Home Business IT Security 'Cyber mercenaries' target Japan, South Korea
Kaspersky CEO Eugene Kaspersky Kaspersky CEO Eugene Kaspersky Featured

Security researchers have announced the discovery of a 'cyber mercenary' team which specialises in attacks on targets in Japan and South Korea, with more attacks said to come.

Russian computer security firm Kaspersky today said it has discovered 'Icefog', an Advanced Persistant Threat group apparently based in China that hits the supply chains for Western companies.

Kaspersky said the discovery reveals the emergence of small groups of cyber-mercenaries available for hire to perform surgical hit and run operations, with operations beginning in 2011 and increasing in size and scope over the last few years.

“The ‘hit and run’ nature of the Icefog attacks demonstrate a new emerging trend - smaller hit-and-run gangs that go after information with surgical precision. The attack usually lasts for a few days or weeks and after obtaining what they were looking for, the attackers clean up and leave. In the future, we predict the number of small, focused ‘APT-to-hire’ groups to grow, specialising in hit-and-run operations; a kind of ‘cyber mercenary’ team for the modern world,” Costin Raiu, Director, Global Research & Analysis Team, said.

Kaspersky researchers have sinkholed 13 of the 70+ domains used by the attackers, which helped provide statistics on the number of victims worldwide. In addition, the Icefog command and control servers maintain encrypted logs of their victims together with the various operations performed on them. These logs can sometimes help to identify the targets of the attacks and in some cases, the victims.

Andrew Mamonitis, Kaspersky Lab ANZ’s Managing Director, said that those in the business of cyber-espionage often exploit the most vulnerable entry points by using corporate networks as a platform from which to access other network channels.

“In most cases, auxiliary companies have more relaxed security parameters in place despite holding valuable data about the parent target. It is these secondary business service providers across all levels of the corporate chain which are most vulnerable to external breaches,” he said.

In addition to Japan and South Korea, many sinkhole connections in several other countries were observed, including Australia. In total, Kaspersky Lab observed more than 4,000 unique infected IPs and several hundred victims (a few dozen Windows victims and more than 350 Mac OS X victims).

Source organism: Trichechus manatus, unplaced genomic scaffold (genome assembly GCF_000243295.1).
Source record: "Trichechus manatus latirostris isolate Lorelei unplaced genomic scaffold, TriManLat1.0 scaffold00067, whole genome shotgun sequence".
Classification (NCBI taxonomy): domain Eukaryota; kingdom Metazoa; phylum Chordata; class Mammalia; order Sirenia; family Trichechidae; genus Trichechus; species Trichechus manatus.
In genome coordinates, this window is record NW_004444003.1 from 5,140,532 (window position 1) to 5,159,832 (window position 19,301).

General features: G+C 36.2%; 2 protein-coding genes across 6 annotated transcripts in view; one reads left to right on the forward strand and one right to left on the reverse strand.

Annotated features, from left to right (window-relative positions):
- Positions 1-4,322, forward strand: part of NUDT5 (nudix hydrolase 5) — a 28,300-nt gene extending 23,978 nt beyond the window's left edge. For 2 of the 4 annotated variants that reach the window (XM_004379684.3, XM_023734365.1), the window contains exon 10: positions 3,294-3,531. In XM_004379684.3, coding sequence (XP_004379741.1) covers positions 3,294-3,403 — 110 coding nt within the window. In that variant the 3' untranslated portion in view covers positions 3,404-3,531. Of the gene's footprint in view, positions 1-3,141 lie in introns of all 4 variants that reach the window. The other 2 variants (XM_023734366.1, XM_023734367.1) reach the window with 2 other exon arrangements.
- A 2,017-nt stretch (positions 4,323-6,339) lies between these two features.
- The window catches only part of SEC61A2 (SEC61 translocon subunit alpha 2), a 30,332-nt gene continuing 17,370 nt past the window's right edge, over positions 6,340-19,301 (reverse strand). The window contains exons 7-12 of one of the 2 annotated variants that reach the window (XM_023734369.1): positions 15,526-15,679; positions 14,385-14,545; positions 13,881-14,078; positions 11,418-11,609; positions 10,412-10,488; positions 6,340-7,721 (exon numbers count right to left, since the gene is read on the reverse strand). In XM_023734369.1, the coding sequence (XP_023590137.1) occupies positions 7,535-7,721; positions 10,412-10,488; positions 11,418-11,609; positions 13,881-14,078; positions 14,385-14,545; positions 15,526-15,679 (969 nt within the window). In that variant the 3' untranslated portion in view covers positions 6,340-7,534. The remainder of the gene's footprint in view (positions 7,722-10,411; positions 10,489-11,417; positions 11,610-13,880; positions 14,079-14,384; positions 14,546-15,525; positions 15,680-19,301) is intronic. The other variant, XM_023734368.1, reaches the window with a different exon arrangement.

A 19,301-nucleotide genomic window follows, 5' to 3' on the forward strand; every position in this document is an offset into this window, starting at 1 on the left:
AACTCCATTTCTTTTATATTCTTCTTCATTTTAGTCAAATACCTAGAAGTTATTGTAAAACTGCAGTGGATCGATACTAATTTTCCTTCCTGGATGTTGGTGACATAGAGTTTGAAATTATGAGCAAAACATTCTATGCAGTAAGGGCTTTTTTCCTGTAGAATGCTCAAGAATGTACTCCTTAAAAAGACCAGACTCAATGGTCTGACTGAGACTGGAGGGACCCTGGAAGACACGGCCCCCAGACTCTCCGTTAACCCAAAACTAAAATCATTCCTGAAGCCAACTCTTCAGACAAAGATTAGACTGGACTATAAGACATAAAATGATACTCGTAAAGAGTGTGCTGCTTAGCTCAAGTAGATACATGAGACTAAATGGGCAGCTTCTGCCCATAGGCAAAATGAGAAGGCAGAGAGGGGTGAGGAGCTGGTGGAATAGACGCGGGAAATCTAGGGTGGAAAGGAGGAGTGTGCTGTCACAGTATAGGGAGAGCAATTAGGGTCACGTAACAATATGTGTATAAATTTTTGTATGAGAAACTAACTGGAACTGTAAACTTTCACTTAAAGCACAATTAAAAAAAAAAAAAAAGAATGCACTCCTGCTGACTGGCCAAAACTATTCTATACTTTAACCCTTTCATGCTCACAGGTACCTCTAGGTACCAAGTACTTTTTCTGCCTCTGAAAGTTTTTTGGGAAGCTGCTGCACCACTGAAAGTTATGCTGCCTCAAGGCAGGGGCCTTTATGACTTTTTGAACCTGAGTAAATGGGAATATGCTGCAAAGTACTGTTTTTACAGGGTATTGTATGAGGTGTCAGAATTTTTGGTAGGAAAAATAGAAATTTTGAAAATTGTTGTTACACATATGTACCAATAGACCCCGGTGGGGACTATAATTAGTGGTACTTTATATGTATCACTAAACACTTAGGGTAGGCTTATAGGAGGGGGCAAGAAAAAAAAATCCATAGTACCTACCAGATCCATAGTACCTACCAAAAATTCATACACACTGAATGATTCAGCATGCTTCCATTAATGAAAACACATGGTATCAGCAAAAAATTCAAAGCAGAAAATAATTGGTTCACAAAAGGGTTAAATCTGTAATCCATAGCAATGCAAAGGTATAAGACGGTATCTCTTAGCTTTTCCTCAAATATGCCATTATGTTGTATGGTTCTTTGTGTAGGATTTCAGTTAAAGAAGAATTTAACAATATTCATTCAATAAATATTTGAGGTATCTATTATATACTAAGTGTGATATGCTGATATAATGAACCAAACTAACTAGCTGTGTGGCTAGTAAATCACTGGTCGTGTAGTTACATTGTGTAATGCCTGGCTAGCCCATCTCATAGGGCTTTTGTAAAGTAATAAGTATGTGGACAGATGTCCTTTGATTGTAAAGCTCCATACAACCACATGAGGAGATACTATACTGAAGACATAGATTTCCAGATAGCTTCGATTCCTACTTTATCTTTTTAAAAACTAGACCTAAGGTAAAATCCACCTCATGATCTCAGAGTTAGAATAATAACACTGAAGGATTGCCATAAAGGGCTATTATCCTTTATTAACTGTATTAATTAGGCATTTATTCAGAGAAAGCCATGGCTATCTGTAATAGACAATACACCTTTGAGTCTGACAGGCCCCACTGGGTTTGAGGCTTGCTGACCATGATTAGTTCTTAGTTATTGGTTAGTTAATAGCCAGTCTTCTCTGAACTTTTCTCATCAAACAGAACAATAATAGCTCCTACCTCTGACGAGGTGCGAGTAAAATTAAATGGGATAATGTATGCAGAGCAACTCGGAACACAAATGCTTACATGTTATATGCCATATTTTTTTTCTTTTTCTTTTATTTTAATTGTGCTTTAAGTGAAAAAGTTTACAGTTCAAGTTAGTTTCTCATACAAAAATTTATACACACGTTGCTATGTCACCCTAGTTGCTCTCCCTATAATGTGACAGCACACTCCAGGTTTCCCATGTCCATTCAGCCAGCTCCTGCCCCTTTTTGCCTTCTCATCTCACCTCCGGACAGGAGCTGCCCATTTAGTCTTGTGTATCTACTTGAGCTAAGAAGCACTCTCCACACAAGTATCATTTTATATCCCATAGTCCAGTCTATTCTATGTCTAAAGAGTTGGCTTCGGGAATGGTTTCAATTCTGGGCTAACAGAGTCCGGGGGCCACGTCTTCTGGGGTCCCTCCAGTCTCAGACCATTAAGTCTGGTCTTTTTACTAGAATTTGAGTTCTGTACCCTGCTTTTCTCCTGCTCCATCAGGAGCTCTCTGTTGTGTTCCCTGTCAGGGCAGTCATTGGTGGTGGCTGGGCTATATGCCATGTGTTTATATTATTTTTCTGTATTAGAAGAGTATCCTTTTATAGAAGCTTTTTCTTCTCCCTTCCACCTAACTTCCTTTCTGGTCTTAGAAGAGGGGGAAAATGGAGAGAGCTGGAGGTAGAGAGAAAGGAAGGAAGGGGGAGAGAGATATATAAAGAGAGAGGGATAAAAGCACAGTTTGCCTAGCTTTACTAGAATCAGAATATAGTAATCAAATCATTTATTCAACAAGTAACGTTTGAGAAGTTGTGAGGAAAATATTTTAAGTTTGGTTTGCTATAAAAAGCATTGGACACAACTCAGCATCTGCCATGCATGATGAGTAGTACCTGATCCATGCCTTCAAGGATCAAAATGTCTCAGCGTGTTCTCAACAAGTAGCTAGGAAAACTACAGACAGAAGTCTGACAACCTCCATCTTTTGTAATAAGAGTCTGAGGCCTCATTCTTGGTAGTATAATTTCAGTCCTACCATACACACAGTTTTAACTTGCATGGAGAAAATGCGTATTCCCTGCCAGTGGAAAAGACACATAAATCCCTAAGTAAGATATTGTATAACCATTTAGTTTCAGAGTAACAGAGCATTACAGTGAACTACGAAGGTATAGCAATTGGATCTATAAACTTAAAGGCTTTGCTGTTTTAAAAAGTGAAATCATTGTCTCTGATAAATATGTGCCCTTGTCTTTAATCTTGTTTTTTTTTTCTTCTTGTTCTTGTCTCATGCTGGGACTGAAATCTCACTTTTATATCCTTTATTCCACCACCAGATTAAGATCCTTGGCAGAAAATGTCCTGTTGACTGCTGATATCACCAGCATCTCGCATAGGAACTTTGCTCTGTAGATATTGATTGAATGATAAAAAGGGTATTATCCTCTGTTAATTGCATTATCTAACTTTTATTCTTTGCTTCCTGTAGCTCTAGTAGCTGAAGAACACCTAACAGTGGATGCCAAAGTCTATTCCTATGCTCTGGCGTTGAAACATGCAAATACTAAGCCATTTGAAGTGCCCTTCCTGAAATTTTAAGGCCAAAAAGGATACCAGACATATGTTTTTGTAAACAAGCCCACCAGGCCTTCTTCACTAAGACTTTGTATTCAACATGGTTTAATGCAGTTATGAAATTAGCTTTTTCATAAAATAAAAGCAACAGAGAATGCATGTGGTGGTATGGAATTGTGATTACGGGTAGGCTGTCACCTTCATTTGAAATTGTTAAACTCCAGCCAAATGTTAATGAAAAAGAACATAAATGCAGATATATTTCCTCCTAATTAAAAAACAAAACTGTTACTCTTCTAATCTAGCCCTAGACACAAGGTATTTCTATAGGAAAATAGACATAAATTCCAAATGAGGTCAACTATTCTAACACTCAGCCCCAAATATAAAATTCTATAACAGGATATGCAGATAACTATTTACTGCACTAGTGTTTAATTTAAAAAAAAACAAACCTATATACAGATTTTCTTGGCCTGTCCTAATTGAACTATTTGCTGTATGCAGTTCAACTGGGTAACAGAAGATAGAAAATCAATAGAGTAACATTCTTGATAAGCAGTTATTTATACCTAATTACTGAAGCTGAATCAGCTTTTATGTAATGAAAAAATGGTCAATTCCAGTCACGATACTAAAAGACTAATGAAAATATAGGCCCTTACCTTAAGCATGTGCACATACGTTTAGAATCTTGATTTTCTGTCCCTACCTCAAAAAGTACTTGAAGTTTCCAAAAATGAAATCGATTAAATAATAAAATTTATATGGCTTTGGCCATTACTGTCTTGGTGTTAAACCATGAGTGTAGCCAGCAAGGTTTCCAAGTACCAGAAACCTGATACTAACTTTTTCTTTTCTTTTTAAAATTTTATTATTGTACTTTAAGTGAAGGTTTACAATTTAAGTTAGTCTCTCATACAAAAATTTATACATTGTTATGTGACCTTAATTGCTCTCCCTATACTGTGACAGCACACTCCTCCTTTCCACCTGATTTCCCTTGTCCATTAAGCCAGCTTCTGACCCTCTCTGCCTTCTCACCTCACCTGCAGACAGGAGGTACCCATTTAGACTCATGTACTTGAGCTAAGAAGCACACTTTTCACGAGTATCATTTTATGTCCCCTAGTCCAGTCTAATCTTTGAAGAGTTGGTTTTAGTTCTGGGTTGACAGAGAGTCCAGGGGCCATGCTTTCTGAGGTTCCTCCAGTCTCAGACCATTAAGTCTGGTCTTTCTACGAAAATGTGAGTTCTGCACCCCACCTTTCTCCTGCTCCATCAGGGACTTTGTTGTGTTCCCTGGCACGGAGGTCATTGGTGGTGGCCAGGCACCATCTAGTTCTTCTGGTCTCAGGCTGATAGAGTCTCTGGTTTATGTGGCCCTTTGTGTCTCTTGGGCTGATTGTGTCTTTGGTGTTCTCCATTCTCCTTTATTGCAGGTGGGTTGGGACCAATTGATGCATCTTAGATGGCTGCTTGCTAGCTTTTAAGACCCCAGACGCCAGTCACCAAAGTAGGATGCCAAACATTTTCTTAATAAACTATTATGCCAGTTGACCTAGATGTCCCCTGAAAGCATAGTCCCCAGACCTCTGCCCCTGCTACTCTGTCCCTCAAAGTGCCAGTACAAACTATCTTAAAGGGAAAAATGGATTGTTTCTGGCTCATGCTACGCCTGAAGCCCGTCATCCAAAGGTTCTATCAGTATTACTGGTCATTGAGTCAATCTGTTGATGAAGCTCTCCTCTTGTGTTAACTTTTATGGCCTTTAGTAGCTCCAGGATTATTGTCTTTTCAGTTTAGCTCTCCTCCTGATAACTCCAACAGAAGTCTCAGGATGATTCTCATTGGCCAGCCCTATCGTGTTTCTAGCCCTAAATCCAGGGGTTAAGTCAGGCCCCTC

Based on the list of IPs used to monitor and control the infrastructure, Kaspersky Lab’s experts assume some of the players behind this threat operation are based in at least three countries: China, South Korea and Japan.

Main Findings:

  • Based on the profiles of identified targets, the attackers appear to have an interest in the following sectors: military, shipbuilding and maritime operations, computer and software development, research companies, telecom operators, satellite operators, mass media and television.
  • Research indicates the attackers were interested in targeting defense industry contractors such as Lig Nex1 and Selectron Industrial Company, ship-building companies such as DSME Tech, Hanjin Heavy Industries, telecom operators such as Korea Telecom, media companies such as Fuji TV.
  • The attackers hijack sensitive documents and company plans, e-mail account credentials, and passwords to access various resources inside and outside the victim’s network.
  • During the operation, the attackers use the “Icefog” backdoor set (also known as “Fucobha”). Kaspersky Lab has identified versions of Icefog for both Microsoft Windows and Mac OS X.
  • While in most other APT campaigns, victims remain infected for months or even years and attackers continuously steal data, Icefog operators process victims one by one -- locating  and copying only specific, targeted information. Once the desired information has been obtained, they leave.
  • In most cases, the Icefog operators appear to know very well what they need from the victims. They look for specific filenames, which are quickly identified, and transferred to the C&C.

To read the full report with a detailed description of the backdoors, other malicious tools and stats, together with indicators of compromise, visit Securelist. A complete Icefog FAQ is also available.

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David Swan

David Swan is a tech journalist from Melbourne and is iTWire's Associate Editor. Having started off as a games reviewer at the age of 14, he now has a degree in Journalism from RMIT (with Honours) and owns basically every gadget under the sun.

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